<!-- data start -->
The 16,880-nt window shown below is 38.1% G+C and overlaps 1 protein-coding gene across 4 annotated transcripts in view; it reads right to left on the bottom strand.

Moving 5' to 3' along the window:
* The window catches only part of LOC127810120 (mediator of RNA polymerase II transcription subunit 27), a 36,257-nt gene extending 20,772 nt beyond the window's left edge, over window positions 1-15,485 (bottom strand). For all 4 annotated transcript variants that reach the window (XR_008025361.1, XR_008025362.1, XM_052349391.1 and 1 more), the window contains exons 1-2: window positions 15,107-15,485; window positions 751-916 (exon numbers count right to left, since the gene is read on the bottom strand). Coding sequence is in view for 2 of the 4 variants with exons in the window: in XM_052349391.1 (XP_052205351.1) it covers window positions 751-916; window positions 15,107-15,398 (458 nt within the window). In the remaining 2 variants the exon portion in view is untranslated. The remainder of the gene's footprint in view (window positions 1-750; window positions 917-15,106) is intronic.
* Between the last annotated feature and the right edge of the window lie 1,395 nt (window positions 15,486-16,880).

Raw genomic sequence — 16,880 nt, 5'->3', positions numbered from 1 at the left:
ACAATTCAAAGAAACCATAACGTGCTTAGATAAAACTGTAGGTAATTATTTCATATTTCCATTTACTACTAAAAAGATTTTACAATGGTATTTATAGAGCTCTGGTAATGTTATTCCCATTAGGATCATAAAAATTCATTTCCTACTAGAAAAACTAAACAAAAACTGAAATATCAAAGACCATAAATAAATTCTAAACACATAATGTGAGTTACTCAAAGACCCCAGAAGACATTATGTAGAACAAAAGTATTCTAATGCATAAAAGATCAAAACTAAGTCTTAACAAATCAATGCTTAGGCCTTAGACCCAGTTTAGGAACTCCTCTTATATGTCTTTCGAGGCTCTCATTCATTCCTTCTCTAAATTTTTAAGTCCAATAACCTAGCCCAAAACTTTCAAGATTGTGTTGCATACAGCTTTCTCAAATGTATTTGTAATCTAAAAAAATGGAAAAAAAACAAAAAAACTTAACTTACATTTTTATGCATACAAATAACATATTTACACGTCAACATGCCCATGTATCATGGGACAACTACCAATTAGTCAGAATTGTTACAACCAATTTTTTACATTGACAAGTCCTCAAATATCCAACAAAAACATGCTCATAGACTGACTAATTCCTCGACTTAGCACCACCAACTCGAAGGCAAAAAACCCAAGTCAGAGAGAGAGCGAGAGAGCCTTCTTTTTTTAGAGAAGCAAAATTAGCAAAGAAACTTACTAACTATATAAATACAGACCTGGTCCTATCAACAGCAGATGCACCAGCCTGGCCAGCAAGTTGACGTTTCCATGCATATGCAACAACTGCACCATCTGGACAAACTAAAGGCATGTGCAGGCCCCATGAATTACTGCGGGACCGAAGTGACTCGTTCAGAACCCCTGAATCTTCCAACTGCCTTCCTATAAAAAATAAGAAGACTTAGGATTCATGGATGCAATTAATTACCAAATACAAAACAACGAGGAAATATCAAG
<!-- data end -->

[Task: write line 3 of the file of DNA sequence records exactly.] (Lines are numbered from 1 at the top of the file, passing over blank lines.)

* The window catches only part of LOC127810120 (mediator of RNA polymerase II transcription subunit 27), a 36,257-nt gene extending 20,772 nt beyond the window's left edge, over window positions 1-15,485 (bottom strand). For all 4 annotated transcript variants that reach the window (XR_008025361.1, XR_008025362.1, XM_052349391.1 and 1 more), the window contains exons 1-2: window positions 15,107-15,485; window positions 751-916 (exon numbers count right to left, since the gene is read on the bottom strand). Coding sequence is in view for 2 of the 4 variants with exons in the window: in XM_052349391.1 (XP_052205351.1) it covers window positions 751-916; window positions 15,107-15,398 (458 nt within the window). In the remaining 2 variants the exon portion in view is untranslated. The remainder of the gene's footprint in view (window positions 1-750; window positions 917-15,106) is intronic.